On Thursday morning, I was excited about the chance to take a weekend trip to Mazamitla, Jalisco to enjoy the mountains and annual flower festival. Thursday night, I sadly decided that I would skip the trip due to a lot of rain and some thunderstorms forecasted during the weekend because of a hurricane coming up the coast. Hopefully, I will be able to take that trip later this year.
I had no idea just how big the hurricane would be. Friday felt like the closest thing to a snow day possible in Guadalajara. Several students were absent, and several more were picked up early throughout the day, parents wanting to get home and out of traffic before the storm hit and the flooding began. I heard that Puerto Vallarta and some of the other coastal cities were being evacuated. It rained pretty much the whole day, which is not very fun when your school is structured so that stepping into the hallway between classes is also stepping out into the open air. I walked home fairly unworried, knowing Guadalajara is about 3 hours away from the coast, a little south of the projected path of the hurricane, and is surrounded by mountains which would break up the winds. Friday night, I was encouraged as I watched my newsfeed fill up with the prayers and warnings from friends in the States as well as locals.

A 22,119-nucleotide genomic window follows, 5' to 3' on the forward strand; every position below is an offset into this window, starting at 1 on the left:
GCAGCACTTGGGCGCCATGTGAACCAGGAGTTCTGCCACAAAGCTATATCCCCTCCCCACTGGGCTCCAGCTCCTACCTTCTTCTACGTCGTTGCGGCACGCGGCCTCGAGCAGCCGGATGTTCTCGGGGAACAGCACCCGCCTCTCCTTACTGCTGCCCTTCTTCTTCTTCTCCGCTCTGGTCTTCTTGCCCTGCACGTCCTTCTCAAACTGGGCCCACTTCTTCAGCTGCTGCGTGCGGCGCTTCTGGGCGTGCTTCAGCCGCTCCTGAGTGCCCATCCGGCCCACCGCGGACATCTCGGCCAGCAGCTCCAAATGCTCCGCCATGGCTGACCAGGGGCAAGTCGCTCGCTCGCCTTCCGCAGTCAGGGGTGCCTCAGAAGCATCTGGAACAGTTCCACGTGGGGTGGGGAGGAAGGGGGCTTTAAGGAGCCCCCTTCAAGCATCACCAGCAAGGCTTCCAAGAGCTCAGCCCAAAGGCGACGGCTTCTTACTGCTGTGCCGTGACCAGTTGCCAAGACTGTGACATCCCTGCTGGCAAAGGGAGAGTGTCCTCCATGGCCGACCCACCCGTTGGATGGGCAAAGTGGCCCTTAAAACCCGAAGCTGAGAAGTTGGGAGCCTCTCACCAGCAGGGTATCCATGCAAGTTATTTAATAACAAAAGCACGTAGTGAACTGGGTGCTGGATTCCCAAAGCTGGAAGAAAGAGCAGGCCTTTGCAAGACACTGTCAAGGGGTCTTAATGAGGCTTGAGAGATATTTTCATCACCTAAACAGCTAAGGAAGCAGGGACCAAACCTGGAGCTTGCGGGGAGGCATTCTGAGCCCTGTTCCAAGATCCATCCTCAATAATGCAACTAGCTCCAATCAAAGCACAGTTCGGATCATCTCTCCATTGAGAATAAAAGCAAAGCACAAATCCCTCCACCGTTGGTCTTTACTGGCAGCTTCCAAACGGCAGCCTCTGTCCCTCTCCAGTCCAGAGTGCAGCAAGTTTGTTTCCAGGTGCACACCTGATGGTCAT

The rain stopped sometime during Friday night and when I got up Saturday morning I was awed to see the news on the weather channel. Hurricane Patricia was the strongest Pacific hurricane ever recorded. It was a category 5, though I saw some articles that suggested it would have classified higher if the scale had gone past 5. The last category 5 hurricane to hit the pacific coast of Mexico killed 1,800 people in 1959. However, by Saturday morning, the weather reporters seemed shocked that even though Patricia was the most rapidly intensifying hurricane ever recorded, it weakened even faster. The death toll, as far as I have heard, is 0. If you are curious, here is the weather report. http://www.weather.com/storms/hurricane/news/hurricane-patricia-mexico-coast
Though this event was historic, I doubt it will be remembered long because in the end the damage was so slight compared to what it could have been. However, it should be remembered. It should be remembered as a testament to the power of prayer and to God’s control over nature. I am so thankful for the faithful prayers of believers, whether they knew people in Mexico or not, who prayed when they saw a need. I am also thankful to God for listening to our prayers and protecting lives. Please continue praying as there is still damage along the coast, and especially for the low income, many of whom lost the little they had.